During an hour-long telephone call on Saturday, President Donald Trump pressured Brad Raffensperger, Georgia’s Republican secretary of state, to “find” him enough votes to overturn the presidential election results in the state, after making false claims about his loss for almost nine weeks. Trump went on to vaguely threaten him with “a criminal offense.”

“I just want to find 11,780 votes, which is one more than we have,” said Trump.

The call between the two officials was the first-time Raffensperger had talked with Trump directly despite the president’s numerous tweets about him.

Raffensperger rejected the president’s request, standing by the election results in his state and insisting that Trump and his allies were given false information about voter fraud.


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During the call, Trump listed many conspiracy theories, including debunked charges that ballots in Fulton County, Ga., were shredded and that voting machines operated by Dominion Voting Systems were tampered with and replaced.

“You should want to have an accurate election. And you’re a Republican,” Trump told Raffensperger, who replied that “we believe that we do have an accurate election.”

Every state in the country has certified its vote, but Trump has continued to make false election allegations. The results of the 2020 race are expected to be certified by Congress during a session on Wednesday despite efforts by some of Trump’s allies in the House and Senate, who claimed they will challenge the results in several states, including Georgia.

Trump said he hoped Raffensperger’s office could address his demands before Tuesday’s Senate runoff election in Georgia, one that will decide the balance of power in the Senate. He is expected to campaign on Monday night for GOP Sen. David Perdue and Sen. Kelly Loeffler.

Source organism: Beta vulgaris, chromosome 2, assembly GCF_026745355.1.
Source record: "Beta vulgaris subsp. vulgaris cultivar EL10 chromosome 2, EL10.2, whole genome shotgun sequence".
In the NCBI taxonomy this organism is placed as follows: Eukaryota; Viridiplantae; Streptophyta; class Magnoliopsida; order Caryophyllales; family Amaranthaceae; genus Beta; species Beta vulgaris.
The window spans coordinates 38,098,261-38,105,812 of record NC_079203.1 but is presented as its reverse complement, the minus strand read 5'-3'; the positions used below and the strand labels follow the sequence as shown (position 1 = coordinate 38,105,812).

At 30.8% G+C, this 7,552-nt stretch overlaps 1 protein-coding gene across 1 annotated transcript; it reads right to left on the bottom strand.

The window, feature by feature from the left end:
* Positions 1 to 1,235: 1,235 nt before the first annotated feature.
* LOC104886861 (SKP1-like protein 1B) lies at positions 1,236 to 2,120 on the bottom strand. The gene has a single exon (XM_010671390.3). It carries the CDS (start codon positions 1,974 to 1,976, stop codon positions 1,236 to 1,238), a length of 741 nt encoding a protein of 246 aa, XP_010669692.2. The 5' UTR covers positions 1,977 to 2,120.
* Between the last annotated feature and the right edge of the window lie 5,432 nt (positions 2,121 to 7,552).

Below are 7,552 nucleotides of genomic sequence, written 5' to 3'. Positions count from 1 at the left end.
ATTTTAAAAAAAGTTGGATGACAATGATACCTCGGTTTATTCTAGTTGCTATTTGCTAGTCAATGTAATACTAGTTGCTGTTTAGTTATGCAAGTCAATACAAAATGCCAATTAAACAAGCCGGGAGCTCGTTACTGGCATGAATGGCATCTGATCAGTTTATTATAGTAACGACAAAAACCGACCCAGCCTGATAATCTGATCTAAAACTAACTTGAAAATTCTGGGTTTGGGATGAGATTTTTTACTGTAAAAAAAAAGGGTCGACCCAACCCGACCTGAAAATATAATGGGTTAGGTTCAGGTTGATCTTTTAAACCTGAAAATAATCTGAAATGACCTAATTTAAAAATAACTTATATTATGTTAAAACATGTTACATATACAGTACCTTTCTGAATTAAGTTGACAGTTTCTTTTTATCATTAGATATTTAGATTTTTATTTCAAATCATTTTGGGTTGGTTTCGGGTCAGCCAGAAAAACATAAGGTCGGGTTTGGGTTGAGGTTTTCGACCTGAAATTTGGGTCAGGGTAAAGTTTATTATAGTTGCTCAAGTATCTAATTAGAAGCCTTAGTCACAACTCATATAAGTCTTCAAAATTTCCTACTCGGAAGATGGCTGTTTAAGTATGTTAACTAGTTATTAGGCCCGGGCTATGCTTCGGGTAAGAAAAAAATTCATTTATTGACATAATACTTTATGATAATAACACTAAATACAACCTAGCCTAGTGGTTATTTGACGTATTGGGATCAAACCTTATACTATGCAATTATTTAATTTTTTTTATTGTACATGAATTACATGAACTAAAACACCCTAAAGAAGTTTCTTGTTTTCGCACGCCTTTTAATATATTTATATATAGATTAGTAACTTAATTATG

“The people of Georgia are angry, the people of the country are angry,” the president said. “And there’s nothing wrong with saying that, you know, um, that you’ve recalculated.”

One state law makes it a felony to “solicit, request, command, importune or otherwise attempt to cause another person to engage in election fraud.”

By pressuring and threatening election officials to “find” votes that were not legally cast for him, Trump could be prosecuted under that law.

Many Democrats spoke out on Trump’s phone call on Monday.

Vice President-elect Kamala Harris referred to Trump’s pressuring phone call as “the voice of separation,” at a drive-in rally for Georgia’s Democratic Senate candidates in Garden City, Ga. “And it was a bald, bald-faced, bold abuse of power by the president of the United States,” she added.

Sen. Richard Durbin (D–Illinois) and one of the leaders in the Senate, said the call was “more than a pathetic, rambling, delusional rant,” calling the president “unhinged and dangerous” and saying that Trump’s Republican allies “are putting the orderly and peaceful transition of power in our nation at risk.”

Former Republican Speaker Paul Ryan urged his former colleagues on Sunday to rethink their challenge to the results, calling it the most “anti-democratic and anti-conservative act” he could think of.

“The Trump campaign had ample opportunity to challenge election results, and those efforts failed from lack of evidence,” he said. “If states wish to reform their processes for future elections, that is their prerogative. But Joe Biden’s victory is entirely legitimate.”

Trump’s accusation that ballots were scanned three times was revealed as incorrect, Raffensperger pointed out. “We did an audit of that and we proved conclusively that they were not scanned three times,” he told the president.

On Sunday morning, Trump tweeted about his conversation with Raffensperger, claiming that he “was unwilling, or unable, to answer questions such as the ‘ballots under table’ scam, ballot destruction, out of state ‘voters’, dead voters, and more. He has no clue!”

Raffensperger responded, tweeting, “Respectfully, President Trump: What you’re saying is not true. The truth will come out.”

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